Though he had strong hunting instincts he also had much anxiety as the result of his puppyhood.  For a few years he just could not hunt; he would go out with us and then the first chance he got, he would head back to the car and stand there shaking until we got to him.  But with some gentle and patient attention he now loves to hunt pheasants and has an incredible nose for them.  He has to always be the first one back to the car or camp, part of his lingering anxiety.

13–Freezeout Lake is about 2 hours north of us and is a staging area for thousands of snow geese when they move through in the fall and spring. It is a magical place along the Rocky Mountain Front and we spend much time up there hunting in the fall and watching the spring migration.

To pick up where Grizzy left off we got a British yellow lab in August 2008.  I think I knew before she was born that her name was going to be Freezeout Lake (aka, Freezy, Freeze).  She is a big, strong girl and able carry geese, swans, and ducks easily.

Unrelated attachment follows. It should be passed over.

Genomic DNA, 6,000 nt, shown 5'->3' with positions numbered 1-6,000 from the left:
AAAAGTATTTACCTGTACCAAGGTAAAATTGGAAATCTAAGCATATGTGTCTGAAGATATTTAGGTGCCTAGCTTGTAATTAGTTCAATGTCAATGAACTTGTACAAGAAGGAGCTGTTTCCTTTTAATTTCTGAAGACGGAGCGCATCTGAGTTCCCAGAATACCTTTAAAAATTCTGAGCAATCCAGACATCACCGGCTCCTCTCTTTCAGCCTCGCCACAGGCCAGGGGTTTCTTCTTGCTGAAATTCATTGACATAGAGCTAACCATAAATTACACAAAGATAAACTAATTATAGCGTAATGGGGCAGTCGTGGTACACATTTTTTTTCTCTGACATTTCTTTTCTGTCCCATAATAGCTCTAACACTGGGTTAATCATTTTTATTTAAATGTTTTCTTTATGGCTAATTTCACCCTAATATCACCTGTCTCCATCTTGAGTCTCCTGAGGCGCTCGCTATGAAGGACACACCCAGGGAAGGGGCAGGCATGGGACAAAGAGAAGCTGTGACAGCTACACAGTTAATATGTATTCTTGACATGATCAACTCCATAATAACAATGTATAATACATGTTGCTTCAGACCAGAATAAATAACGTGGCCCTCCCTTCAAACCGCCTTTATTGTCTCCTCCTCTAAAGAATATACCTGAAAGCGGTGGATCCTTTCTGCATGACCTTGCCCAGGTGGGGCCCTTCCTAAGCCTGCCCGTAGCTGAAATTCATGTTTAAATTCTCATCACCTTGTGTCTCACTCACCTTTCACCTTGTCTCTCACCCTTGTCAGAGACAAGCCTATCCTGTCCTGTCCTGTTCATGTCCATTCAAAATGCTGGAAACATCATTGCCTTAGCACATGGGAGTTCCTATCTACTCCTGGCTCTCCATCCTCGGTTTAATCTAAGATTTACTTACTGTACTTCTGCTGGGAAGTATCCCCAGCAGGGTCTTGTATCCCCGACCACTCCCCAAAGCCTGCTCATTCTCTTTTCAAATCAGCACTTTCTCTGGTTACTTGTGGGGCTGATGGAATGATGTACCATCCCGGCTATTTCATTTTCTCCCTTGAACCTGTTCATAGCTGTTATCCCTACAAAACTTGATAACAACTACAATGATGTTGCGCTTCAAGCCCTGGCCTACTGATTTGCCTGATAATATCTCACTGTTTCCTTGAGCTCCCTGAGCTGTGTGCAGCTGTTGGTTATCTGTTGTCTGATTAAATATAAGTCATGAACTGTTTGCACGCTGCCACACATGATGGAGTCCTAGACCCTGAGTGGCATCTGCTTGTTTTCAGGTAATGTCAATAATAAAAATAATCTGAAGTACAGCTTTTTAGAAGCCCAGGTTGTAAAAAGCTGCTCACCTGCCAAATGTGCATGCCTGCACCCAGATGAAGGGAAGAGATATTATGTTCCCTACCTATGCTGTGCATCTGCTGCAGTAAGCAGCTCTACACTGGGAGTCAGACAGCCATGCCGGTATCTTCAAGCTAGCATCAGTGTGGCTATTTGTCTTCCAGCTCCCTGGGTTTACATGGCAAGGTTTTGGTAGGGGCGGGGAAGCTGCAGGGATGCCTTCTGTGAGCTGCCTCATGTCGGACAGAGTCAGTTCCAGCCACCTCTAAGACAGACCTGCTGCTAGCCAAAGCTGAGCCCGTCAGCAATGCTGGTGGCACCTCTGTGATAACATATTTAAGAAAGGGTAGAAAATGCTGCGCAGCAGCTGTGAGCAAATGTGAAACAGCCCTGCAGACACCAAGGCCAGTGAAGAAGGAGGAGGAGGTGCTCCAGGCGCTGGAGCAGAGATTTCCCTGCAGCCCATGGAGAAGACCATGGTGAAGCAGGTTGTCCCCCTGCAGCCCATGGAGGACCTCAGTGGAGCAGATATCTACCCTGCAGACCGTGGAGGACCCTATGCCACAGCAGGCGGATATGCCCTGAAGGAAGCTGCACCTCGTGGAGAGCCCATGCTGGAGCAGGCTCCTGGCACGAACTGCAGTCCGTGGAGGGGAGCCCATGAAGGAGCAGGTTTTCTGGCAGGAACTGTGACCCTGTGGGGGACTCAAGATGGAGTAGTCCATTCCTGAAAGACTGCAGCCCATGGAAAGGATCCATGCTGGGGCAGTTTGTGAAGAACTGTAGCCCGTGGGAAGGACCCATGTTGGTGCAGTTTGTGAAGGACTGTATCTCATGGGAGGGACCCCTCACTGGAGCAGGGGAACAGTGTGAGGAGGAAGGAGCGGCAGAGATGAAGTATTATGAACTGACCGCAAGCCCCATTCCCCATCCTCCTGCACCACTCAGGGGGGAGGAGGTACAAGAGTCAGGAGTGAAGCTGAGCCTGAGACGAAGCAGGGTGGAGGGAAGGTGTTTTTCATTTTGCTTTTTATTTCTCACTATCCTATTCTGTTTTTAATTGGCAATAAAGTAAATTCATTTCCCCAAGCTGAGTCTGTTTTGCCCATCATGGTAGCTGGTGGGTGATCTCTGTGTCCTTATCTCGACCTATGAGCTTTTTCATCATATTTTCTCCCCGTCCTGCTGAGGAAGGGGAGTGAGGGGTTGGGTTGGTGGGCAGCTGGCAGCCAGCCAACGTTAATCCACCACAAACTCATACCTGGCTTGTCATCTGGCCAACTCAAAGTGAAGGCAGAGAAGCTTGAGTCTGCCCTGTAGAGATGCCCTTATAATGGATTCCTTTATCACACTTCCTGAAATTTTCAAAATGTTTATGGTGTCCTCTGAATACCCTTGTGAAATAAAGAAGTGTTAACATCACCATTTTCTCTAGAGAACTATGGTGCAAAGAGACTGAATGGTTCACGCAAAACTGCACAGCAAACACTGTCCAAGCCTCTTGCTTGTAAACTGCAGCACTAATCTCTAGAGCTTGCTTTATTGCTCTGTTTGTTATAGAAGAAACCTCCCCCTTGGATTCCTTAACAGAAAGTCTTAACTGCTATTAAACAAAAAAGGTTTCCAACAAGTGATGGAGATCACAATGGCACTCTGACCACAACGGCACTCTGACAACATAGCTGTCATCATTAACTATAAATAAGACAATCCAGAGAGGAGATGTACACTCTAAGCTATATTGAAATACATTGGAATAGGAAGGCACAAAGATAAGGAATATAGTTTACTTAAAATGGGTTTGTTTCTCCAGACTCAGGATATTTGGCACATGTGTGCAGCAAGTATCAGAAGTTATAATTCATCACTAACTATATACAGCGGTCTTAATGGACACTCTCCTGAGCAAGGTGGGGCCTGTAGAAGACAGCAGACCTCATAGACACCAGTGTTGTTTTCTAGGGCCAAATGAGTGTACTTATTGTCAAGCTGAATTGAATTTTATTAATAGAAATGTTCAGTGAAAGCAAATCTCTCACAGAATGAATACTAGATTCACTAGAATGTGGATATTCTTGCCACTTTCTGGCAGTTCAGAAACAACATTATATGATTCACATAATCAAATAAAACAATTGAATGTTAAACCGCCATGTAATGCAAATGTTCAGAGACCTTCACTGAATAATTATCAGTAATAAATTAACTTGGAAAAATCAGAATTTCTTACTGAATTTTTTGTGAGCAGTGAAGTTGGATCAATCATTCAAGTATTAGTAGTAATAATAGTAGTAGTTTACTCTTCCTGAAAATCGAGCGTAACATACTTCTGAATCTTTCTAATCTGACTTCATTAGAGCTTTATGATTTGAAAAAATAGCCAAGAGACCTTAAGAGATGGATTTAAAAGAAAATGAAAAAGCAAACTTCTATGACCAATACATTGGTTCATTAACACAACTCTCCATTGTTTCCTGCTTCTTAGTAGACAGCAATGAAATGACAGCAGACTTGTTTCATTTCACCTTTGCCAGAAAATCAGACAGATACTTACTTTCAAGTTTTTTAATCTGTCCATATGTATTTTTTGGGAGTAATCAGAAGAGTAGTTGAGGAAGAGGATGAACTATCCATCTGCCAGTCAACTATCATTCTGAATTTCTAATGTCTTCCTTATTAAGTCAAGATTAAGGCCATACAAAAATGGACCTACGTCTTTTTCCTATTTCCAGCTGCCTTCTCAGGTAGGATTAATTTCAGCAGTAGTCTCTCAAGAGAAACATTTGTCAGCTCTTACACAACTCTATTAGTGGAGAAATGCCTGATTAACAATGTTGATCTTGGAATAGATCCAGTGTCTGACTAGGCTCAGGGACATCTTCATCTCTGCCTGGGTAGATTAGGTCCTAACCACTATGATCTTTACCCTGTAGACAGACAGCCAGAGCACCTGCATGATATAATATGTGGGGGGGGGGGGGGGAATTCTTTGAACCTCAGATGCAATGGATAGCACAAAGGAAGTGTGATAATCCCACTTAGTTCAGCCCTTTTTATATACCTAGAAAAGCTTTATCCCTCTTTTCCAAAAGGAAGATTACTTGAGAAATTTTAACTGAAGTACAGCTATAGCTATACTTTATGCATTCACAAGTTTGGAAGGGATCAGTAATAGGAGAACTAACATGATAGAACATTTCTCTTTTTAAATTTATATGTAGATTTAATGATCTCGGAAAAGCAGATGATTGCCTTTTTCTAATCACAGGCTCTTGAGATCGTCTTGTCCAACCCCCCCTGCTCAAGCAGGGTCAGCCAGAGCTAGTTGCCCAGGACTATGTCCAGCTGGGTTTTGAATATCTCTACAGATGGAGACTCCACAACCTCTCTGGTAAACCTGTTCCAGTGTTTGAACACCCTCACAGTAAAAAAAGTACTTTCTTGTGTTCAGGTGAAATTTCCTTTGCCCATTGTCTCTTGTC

She has also picked up where Joy left off in mentoring new puppies, although she is not quite as gentle as Joy was.  She wants someone to run, and wrestle, and chase birds.

14–I think Sacajawea (aka Saca) is going to be Freezy’s sister.  We got Saca on 5 March 2011, just short of her being 8 weeks old.  After Joy died I could not even think about another puppy but a few weeks after her death she came to me in a dream and reminded me of the breeders that had hunting golden retrievers.  So I contacted them and put down a deposit for a puppy.  Over the next few months several names came to me.  I mentioned to Pat one night that I was trying to think of Native American women, he said “Sacajawea” and the inner bell went off.  Sacajawea translates as “Bird Woman”.

And we recently learned that Saca means “Joyful One”.

Saca is a fireball and very smart and can mostly hold her own with Freezy who weighs almost 10 times more.  She has brought a new energy into our home to help bring light to the darkness of Joy’s death.  She shows promise as a great hunter.

You can read more about the many dogs in my life on my website, TurtleBear’s Canines & Collectibles,  in the Rest of the Pack, Assistance Dogs, and Memorials sections.  There is a link to the website at the top of this page.

I would love to hear what your dog(s) are named and how you came by the names.